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20121201
20121231
Search Results 0 to 10 of about 11 (some duplicates have been removed)
francisco chronicle" education reporter. matthai kuruvila, also with the "san francisco chronicle." and paul rogers with "san jose mercury news." the high court announced it will review proposition 8, california's ban on same-sex marriage and the federal defense of marriage act. paul, we'll begin with you. what can we infer from this? what's the time frame? can we expect any sweeping judgments? >> well, a timeframe is the arguments are going to happen in march then we expect a decision by the end of the court session which is june 27th. it will probably go right to the very end. as for how sweeping and how big of a decision we can expect, that's sort of the $64,000 question that court watchers were already speculating about today. are we going to get a narrow ruling one way or another on either one of these two cases or is it going to be one of those once in a generation social civil rights type cases like roe v. wade or brown v.s. board of education? and i think nobody knows. >> how much attention do you think they give to that, to public opinion? where the public stands on an issue? and gr
. we had some minor flooding on the embacadaro in san francisco, lake valley, around lake merr t merritt. basically it was a great opportunity to do tide pooling as well because the high is higher than normal, but the low is much lower than normal. so the people who got out and went to places like fitzgerald marine reserve on the san mateo coast, you could walk much, much further out at low tide. hundreds of yards further than you otherwise would have been able to. it was a great opportunity to teach your kids about, you know, star fish and all the other critters out there. >> will the severity of the king tides be exacerbated by global warming, any time? >> you know, it's interesting, because i think hurricane sandy really woke a lot of people up about the risk of rising sea level in the future for coastal communities. 75% of california residents live within an hour of the coast. and, you know, basically the ocean has already risen eight inches in the last 100 years. we can measure that by the tidal gauge at ft. point in san francisco which has sat there more than 100 years. the
, ross mercurimi -- >> the year got off to a rough start for san francisco's new sheriff, ross mercurimi, facing domestic abuse charges and a suspension. throughout the year, politics took center stage, the presidential election the main event, starting with eight serious republican candidates vying for the nomination. ethnic voters flexed their political muscle, giving president obama an unexpectedly early election night win over republican rival mitt romney. california's public education system was saved from severe budget cuts with the november passage of governor brown's proposition 30, but voters didn't say yes to all taxes. an attempt to tax soda in richmond failed, as did a statewide tobacco tax on the june ballot. new districts drawn by a citizens commission and the voter-approved top two primary system shook up races for congress and the state legislature, putting a record number of freshmen in the assembly and giving democrats a rare supermajority in sacramento. it was the beginning of realignment of the state's criminal justice system, and voters approved reform of the state's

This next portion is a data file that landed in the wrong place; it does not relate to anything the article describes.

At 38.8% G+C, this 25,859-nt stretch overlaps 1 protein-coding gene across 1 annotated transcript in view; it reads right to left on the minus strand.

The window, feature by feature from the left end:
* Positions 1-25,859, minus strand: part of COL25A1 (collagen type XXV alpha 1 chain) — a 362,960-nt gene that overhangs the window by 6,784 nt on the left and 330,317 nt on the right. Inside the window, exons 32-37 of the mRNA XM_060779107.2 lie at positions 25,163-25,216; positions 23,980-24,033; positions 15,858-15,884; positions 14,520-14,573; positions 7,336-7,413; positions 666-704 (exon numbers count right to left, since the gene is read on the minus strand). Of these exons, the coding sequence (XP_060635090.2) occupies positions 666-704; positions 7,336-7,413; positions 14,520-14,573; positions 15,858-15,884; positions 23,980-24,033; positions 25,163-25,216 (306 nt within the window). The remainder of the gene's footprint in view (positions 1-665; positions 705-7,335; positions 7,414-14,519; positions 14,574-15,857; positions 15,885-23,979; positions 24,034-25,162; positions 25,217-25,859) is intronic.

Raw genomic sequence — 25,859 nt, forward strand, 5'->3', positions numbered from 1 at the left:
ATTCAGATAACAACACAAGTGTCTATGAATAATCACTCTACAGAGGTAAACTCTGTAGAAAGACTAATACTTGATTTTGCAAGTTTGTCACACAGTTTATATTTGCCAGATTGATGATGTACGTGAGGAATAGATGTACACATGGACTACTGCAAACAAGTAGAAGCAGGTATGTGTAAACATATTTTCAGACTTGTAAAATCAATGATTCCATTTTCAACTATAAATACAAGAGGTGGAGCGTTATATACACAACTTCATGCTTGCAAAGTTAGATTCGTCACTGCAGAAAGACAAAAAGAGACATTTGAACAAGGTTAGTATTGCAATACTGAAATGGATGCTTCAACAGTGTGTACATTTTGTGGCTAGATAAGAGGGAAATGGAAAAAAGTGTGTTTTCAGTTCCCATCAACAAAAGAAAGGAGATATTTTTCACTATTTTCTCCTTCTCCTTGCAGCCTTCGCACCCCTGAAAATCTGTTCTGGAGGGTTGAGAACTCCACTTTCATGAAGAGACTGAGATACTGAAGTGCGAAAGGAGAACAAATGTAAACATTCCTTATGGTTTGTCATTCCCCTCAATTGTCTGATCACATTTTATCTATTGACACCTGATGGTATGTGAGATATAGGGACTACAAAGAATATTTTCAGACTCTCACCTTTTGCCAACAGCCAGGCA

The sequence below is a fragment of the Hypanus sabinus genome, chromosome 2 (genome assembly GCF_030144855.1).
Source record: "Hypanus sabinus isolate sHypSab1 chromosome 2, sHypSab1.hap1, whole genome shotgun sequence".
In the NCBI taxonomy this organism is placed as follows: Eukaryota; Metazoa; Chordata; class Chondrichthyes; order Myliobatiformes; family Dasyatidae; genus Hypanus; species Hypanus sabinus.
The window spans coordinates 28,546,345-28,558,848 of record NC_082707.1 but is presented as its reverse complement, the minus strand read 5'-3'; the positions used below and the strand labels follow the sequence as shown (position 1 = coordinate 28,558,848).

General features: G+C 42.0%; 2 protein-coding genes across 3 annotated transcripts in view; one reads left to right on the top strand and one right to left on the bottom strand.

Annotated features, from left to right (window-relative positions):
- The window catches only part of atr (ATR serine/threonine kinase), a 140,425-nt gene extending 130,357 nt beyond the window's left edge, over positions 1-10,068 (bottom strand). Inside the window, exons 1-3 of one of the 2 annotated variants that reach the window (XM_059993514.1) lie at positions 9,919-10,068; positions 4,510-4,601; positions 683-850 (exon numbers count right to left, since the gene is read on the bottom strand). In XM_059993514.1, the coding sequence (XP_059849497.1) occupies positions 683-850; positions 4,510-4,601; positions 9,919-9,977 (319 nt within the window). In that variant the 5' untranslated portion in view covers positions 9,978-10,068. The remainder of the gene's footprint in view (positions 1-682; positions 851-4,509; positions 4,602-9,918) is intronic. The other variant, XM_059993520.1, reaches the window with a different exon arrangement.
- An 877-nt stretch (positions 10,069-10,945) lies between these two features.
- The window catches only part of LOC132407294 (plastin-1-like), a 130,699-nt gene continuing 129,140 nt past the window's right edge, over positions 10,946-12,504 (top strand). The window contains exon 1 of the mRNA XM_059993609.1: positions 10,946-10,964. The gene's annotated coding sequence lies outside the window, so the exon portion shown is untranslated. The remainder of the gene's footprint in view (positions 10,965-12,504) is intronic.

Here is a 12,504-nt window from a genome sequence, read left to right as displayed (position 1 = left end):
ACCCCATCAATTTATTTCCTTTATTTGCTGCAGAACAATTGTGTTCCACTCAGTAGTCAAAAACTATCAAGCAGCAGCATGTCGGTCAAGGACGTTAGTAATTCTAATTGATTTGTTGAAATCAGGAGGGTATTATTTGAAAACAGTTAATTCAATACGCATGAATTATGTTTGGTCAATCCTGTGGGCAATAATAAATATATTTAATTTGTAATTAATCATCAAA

, not that the ninth circuit did but district judge vaughn walker did here in san francisco, that would be the biggest ruling of all. that would have the biggest implication of all. >> because then you would have same-sex marriage in mississippi. it seems like the least likely place to have it, but then it would be a national rule. >> the court may not be ready to take that step against a backdrop where we have nine or ten states that have recognized same-sex marriage but that still comprise a pretty small geographic and even numerical minority. and you may not be able to count california as a true same-sex marriage state because same-sex marriage has come about in california not by virtue of the voters or legislature, but as a result of the federal court. >> there are three months virtually for the first time where voters approved same-sex marriage, so the political, the cultural if not the legal landscape have changed a lot in the past couple years. how does that affect the supreme court? how do they look at all that? >> various justices have made clear that in deciding whether there is a national r
Search Results 0 to 10 of about 11 (some duplicates have been removed)

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